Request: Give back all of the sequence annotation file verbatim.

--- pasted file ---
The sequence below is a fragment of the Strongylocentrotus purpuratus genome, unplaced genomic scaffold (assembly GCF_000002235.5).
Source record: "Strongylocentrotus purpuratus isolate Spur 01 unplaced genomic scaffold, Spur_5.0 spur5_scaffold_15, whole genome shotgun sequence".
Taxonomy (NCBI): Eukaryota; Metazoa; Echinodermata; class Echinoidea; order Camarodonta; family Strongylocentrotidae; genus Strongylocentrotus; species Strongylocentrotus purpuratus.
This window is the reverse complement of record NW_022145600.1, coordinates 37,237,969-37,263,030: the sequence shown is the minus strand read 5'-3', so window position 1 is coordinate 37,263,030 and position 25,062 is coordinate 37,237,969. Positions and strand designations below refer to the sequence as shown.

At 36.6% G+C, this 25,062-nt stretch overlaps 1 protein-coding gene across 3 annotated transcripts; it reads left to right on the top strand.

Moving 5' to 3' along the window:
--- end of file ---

The sequence below is a fragment of the Strongylocentrotus purpuratus genome, unplaced genomic scaffold (assembly GCF_000002235.5).
Source record: "Strongylocentrotus purpuratus isolate Spur 01 unplaced genomic scaffold, Spur_5.0 spur5_scaffold_15, whole genome shotgun sequence".
Taxonomy (NCBI): Eukaryota; Metazoa; Echinodermata; class Echinoidea; order Camarodonta; family Strongylocentrotidae; genus Strongylocentrotus; species Strongylocentrotus purpuratus.
This window is the reverse complement of record NW_022145600.1, coordinates 37,237,969-37,263,030: the sequence shown is the minus strand read 5'-3', so window position 1 is coordinate 37,263,030 and position 25,062 is coordinate 37,237,969. Positions and strand designations below refer to the sequence as shown.

At 36.6% G+C, this 25,062-nt stretch overlaps 1 protein-coding gene across 3 annotated transcripts; it reads left to right on the top strand.

Moving 5' to 3' along the window: